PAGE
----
"The modern COIN mindset is when one arrogantly goes to some foreign land and attempts to make those who live there a lesser version of one's self. The FID mindset is when one humbly goes to some foreign land and seeks first to understand, and then to help in some small way for those who live there to be the best version of their own self." Colonel Robert C. Jones, US Army Special Forces (Retired)
Bob's World is offline  
Old 11-07-2010   #7
William F. Owen
Council Member
 
William F. Owen's Avatar
 
Join Date: Dec 2007
Location: The State of Partachia, at the eastern end of the Mediterranean
Posts: 3,947
Default

Quote:
Originally Posted by Chris Barnes View Post
This Profession of Arms campaign will focus largely on 4 domains: military-technical, human development, moral-ethical, and political-cultural. It is important that the Army ensure strength in each domain.
OK......

Quote:
I'm curious as to what domain people think needs to be studied the most.
The profession of arms? Arms are for violence. Killing and breaking stuff or maintaining authority by threat of harm. How about studying the application of violence in the service of policy? - the ONLY job armed forces have.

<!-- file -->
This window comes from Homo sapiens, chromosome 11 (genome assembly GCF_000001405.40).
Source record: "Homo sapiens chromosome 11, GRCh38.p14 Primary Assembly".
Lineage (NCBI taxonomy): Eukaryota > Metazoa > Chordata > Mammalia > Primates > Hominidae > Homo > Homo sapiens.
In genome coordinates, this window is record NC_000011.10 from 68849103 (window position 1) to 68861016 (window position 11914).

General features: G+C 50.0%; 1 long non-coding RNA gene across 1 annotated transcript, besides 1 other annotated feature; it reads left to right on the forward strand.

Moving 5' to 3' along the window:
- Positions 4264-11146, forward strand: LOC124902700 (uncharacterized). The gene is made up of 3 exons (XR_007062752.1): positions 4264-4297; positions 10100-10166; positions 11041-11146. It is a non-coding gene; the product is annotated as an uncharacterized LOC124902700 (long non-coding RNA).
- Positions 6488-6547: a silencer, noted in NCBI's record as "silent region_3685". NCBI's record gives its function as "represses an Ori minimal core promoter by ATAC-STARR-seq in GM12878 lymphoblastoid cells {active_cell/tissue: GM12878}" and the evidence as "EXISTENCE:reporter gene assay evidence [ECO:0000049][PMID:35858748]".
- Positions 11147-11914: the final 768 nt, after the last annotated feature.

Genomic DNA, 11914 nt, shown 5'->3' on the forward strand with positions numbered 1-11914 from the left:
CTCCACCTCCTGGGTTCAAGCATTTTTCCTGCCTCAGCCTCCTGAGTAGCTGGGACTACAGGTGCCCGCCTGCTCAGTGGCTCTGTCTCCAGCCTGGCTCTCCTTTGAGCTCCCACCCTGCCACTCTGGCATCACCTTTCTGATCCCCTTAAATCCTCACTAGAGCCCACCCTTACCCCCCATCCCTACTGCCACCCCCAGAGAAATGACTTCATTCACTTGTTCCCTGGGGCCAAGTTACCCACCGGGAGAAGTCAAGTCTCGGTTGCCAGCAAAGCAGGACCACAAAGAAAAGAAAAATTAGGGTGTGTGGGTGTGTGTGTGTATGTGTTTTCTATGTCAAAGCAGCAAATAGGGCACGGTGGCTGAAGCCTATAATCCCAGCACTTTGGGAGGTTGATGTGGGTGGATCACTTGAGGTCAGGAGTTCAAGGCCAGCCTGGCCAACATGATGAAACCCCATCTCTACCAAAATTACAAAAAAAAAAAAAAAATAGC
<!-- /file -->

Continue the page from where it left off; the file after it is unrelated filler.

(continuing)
Military-technical, human development, moral-ethical, and political-cultural are all little or nothing to do with that. For example, your policy is ALWAYS ethical. Morals are entirely personal.

What exactly is it that the persons wanting to study all this are so confused about? What is it they feel they are lacking?
__________________
Infinity Journal "I don't care if this works in practice. I want to see it work in theory!"

- The job of the British Army out here is to kill or capture Communist Terrorists in Malaya.
- If we can double the ratio of kills per contact, we will soon put an end to the shooting in Malaya.
Sir Gerald Templer, foreword to the "Conduct of Anti-Terrorist Operations in Malaya," 1958 Edition
William F. Owen is offline  
Old 11-07-2010   #8
Bob Underwood
Registered User
 
Join Date: Nov 2010
Posts: 7
Default Where to begin?

If it's with Chris Barnes' question, then I would have to say the moral-ethical, and political-cultural domains (as much as I loath the domain-speak) are most important. For, if we exist as profession to do this (BTW I think we do):